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Take a Gamble on Las Vegas Without Going to a Casino



Las Vegas Hoover Dam FT

In this Travel and Adventure column, Ellen shares to us travel destinations in Las Vegas City other than casinos.

Take a Gamble on Las Vegas Without Going to a Casino

It's nearly impossible to stay at a Las Vegas hotel, eat in one or see a show without going through a casino, but the city offers many activities that are sure winners without your ever having to place a bet.

Hoover Dam has been described as the eighth wonder of the world. Started in 1931 and opened in 1936 – two years ahead of schedule and under budget – the dam was constructed primarily to control flooding along the Colorado River. Selling hydroelectric power, mainly in Arizona, California and Nevada, paid for construction and now covers operating costs.

The dam's construction also created Lake Mead, one of United States' largest reservoirs and both a water source for the same three states and a popular recreation area. Straddling the Nevada-Arizona border, the dam is an easy, less-than-30-mile drive southeast of Las Vegas. Guided tours of the power plant and dam, along with access to the visitors center, are offered daily, except Christmas and Thanksgiving.

Arcy, our guide for the power plant tour, was a fount of knowledge and statistics.

Started in the midst of the Great Depression, the massive construction projection drew thousands of unemployed men to the area. Working seven days a week, 24 hours a day in three shifts, about 25,000 men would work on the project; and about 100 of them would die during the construction. Pay was typically about $4 a day, which, Arcy pointed out, was a very good salary at the time.

Boulder City, about six miles from the dam and one of only two municipalities in Nevada to prohibit gambling, was built to house the workers and their families.

The 6.6 million tons of concrete used in the dam would be enough to pave a highway from San Francisco to New York City. Nearly 600 miles of pipe were embedded to offset the heat generated by the cooling concrete and allow it to set.

The completed dam stands 726 feet high. Its 17 turbines generate enough electricity to power 1.3 million homes. Lake Mead is capable of irrigating 2 million acres of fields. As for the river, it has flooded twice since the dam's construction – once for testing and once in 1981 due to record snow in Colorado.

While Hoover Dam is a wonder of engineering, Red Rock Canyon National Conservation Area is a wonder of nature. A pleasant 15-mile drive west of Las Vegas, the almost 200,000-acre site includes large red rock formations that explain its name, sandstone peaks and walls called the Keystone Thrust. A visit to Red Rock Canyon can be as easy as driving the 13-mile scenic loop or as strenuous as the five-mile, five-hour hike along Turtlehead Peak and almost anything in between. We opted for the drive, which gave us magnificent close-up views of the red walls and pale peaks in changing light.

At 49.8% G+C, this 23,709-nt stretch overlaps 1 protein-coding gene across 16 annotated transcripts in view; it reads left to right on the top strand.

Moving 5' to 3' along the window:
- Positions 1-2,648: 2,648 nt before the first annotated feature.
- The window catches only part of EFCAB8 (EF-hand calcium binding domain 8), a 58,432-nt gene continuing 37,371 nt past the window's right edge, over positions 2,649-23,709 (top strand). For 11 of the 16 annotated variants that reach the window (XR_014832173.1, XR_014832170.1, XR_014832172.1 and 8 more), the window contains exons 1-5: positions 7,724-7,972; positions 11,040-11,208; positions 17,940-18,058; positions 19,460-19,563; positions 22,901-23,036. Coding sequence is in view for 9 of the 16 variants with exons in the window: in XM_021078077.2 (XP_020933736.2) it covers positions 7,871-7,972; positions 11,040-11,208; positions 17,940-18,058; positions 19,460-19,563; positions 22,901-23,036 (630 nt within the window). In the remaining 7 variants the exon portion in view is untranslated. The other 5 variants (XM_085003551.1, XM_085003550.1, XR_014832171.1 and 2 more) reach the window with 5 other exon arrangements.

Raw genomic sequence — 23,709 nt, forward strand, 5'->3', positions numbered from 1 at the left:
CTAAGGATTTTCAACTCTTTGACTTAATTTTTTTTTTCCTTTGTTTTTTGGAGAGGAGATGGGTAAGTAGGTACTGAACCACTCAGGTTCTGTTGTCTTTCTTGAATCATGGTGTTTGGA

The drive includes numerous turnouts and parking lots, allowing us to linger, stretch our legs on short walks and catch a peek at more adventurous visitors scrambling up and down the cliffs. A visitor center at the start of the loop road offers exhibits, handouts and staff to provide additional information and advice.

If a trip to Las Vegas itself isn't enough to rock your world, a visit to the National Atomic Testing Museum may do the trick. When the Nevada Proving Grounds (now the Nevada National Security Site), about 65 miles northwest of Las Vegas, was established in January 1951 to test nuclear devices, fears were high that it would ruin the city's burgeoning tourism industry. Instead, the test site – combined with the millions of dollars the Truman administration poured into what was declared “a critical defense area” – was a boon.

Organized tours of goggle-wearing patrons were taken to the test site to watch. Mushroom clouds from the testing were visible at many hotels and several casinos – which offered “atomic cocktails” and “bomb parties” with dancing. The Las Vegas Chamber of Commerce provided calendars highlighting detonation times and the best spots for viewing. The Sands Hotel held “Miss Atomic Energy” beauty pageants.

Such activities are, of course, long gone, the victim of more information about their dangers and saner minds, as well as the 1963 Limited Test Ban Treaty that forced all testing underground.

Totally safe, however, is a visit to the museum with its exhibits on atomic science, the American pursuit of an atomic bomb during World War II, the years of above- and below-ground testing, the test site's role in the space program and what experiments have been conducted since the 1992 testing moratorium. One gallery is devoted to how atomic-themed ideas began to infiltrate education and everyday life. In addition to timelines correlating nuclear development with world and popular culture, one exhibit displays the commercial use of nuclear themes in a variety of household objects and advertising.

For a real blast, enjoy the multisensory experience of the Ground Zero Theater, where visitors get a general sense of an above-ground test, without the radioactivity, of course. It's earth-shaking.



Ellen Weingart is a freelance writer. To read features by other Creators Syndicate writers and cartoonists, visit the Creators Syndicate website at

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